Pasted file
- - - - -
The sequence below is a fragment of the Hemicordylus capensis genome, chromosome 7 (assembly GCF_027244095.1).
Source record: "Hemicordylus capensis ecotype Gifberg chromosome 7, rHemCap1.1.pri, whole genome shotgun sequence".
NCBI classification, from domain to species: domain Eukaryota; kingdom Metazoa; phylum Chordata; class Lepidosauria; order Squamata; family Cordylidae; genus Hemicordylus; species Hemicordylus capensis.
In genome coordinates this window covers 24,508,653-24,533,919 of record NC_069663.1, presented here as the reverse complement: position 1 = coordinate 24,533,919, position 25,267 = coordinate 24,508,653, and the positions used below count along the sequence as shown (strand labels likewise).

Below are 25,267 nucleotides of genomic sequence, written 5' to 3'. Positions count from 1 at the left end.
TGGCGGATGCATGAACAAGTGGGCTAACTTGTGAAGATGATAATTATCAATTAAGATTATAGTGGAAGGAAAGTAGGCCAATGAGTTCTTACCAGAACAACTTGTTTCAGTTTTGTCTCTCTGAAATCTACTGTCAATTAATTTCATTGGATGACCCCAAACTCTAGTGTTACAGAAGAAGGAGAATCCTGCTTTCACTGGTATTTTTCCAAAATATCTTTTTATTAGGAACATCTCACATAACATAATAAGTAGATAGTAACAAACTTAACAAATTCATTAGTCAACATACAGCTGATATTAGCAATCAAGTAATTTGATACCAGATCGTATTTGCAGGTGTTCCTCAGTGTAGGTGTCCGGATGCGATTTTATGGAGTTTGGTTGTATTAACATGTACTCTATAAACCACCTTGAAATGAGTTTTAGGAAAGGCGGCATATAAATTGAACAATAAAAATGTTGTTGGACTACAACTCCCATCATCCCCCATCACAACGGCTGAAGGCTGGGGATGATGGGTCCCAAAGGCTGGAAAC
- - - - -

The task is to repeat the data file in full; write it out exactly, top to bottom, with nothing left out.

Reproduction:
The sequence below is a fragment of the Hemicordylus capensis genome, chromosome 7 (assembly GCF_027244095.1).
Source record: "Hemicordylus capensis ecotype Gifberg chromosome 7, rHemCap1.1.pri, whole genome shotgun sequence".
NCBI classification, from domain to species: domain Eukaryota; kingdom Metazoa; phylum Chordata; class Lepidosauria; order Squamata; family Cordylidae; genus Hemicordylus; species Hemicordylus capensis.
In genome coordinates this window covers 24,508,653-24,533,919 of record NC_069663.1, presented here as the reverse complement: position 1 = coordinate 24,533,919, position 25,267 = coordinate 24,508,653, and the positions used below count along the sequence as shown (strand labels likewise).

Below are 25,267 nucleotides of genomic sequence, written 5' to 3'. Positions count from 1 at the left end.
TGGCGGATGCATGAACAAGTGGGCTAACTTGTGAAGATGATAATTATCAATTAAGATTATAGTGGAAGGAAAGTAGGCCAATGAGTTCTTACCAGAACAACTTGTTTCAGTTTTGTCTCTCTGAAATCTACTGTCAATTAATTTCATTGGATGACCCCAAACTCTAGTGTTACAGAAGAAGGAGAATCCTGCTTTCACTGGTATTTTTCCAAAATATCTTTTTATTAGGAACATCTCACATAACATAATAAGTAGATAGTAACAAACTTAACAAATTCATTAGTCAACATACAGCTGATATTAGCAATCAAGTAATTTGATACCAGATCGTATTTGCAGGTGTTCCTCAGTGTAGGTGTCCGGATGCGATTTTATGGAGTTTGGTTGTATTAACATGTACTCTATAAACCACCTTGAAATGAGTTTTAGGAAAGGCGGCATATAAATTGAACAATAAAAATGTTGTTGGACTACAACTCCCATCATCCCCCATCACAACGGCTGAAGGCTGGGGATGATGGGTCCCAAAGGCTGGAAAC